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animating in flash

Started by andreasaspenberg, February 04, 2009, 01:08:41 PM

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i am in the process of turning sets into animated gifs. do anybody have any pointers to how i can do that well. i will keep working on my own but it would really help if i get some tips.


What file type(s) are you trying to make into a gif?


Flash can be tricky to use if you're not familiar with its unique quirks. Photoshop would probably be easier if you can get your hands on that. If you do have Photoshop, this video should be helpful to you:

If not...well, here's a quick rundown of making a GIF in Flash. First, your GIF is going to be the default resolution (550 x 400, I believe) unless you change that manually. You can do that by going to Modify > Document. Also in that menu is way to tweak the FPS, which controls how fast the GIF will animate. 12 is the default, and indicates that it will cycle through 12 pictures each second, which is probably too fast if you're doing a slide-show. The minimum is 1, so if you want each picture to stay on screen for more than a second at a time, you'll need each picture to be displayed for more than one frame. More on that later.

Now, you can bring in pictures that you've saved by going to File > Import > Import to Stage. This will place the picture on the screen for you to move, resize, whatever. This will be your first frame. Look at the timeline at the top (to the right of where it says "Layer 1" there should be a white bar split into small white rectangles with numbers over some of them; these are your frames). If you've imported your first picture, you'll see the first rectangle is gray and has a solid dot in it. To add your next frame with a different picture, you'll want to click the frame right next to it and hit F6 (or right click and select "Insert Keyframe"). You'll see another gray rectangle with a dot in it because you just duplicated the first frame. Now, if you wanted that first picture to be displayed for more than one frame, that's great, you can move on to the next frame, and the next, inserting keyframes for however many frames you want your first picture to be displayed. When you get to the point where you want the new picture to show up, hit F6 to insert the keyframe as normal, but this time delete the picture on the stage and import a new one. Again, insert more keyframes to lengthen the duration or add new pictures until you're done.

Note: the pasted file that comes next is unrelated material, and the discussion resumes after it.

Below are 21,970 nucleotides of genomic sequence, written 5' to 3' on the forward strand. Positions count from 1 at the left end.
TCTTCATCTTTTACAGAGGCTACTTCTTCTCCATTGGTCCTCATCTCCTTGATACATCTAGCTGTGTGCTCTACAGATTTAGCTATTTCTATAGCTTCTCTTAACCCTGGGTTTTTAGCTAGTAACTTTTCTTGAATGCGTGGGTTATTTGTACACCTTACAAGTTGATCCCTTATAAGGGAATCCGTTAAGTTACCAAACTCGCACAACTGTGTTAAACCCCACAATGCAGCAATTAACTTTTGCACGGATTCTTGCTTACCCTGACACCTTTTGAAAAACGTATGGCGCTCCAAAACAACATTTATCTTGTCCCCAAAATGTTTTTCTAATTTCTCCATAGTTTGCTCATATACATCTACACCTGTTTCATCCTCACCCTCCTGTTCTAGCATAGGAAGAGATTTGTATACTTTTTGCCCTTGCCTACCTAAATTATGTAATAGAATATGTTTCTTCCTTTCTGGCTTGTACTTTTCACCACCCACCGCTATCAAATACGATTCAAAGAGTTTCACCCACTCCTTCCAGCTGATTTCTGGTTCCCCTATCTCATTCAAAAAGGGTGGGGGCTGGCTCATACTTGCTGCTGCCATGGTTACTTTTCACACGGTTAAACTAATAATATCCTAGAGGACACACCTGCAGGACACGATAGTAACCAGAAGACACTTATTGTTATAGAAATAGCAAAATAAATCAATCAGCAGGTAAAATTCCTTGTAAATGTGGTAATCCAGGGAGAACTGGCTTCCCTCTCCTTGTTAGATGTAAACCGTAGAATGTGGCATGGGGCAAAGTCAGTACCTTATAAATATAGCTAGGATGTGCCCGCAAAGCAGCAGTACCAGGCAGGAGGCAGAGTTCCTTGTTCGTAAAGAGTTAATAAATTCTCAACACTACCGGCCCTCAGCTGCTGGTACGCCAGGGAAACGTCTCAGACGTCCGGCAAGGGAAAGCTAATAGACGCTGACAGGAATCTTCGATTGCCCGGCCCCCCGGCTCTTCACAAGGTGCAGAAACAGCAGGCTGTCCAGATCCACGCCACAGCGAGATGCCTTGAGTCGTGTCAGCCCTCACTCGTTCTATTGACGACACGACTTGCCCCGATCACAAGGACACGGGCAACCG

When you're done adding all your pictures, go to File > Export > Export Movie, select "Animated GIF" from the drop-down box, and save it. A new dialog box will pop up with some information about your movie, in case you wanted to change the dimensions or resolution, but you shouldn't have to. Do make sure that Animation is set to 0 to make sure that your GIF never stops looping, and click OK. That should do it.
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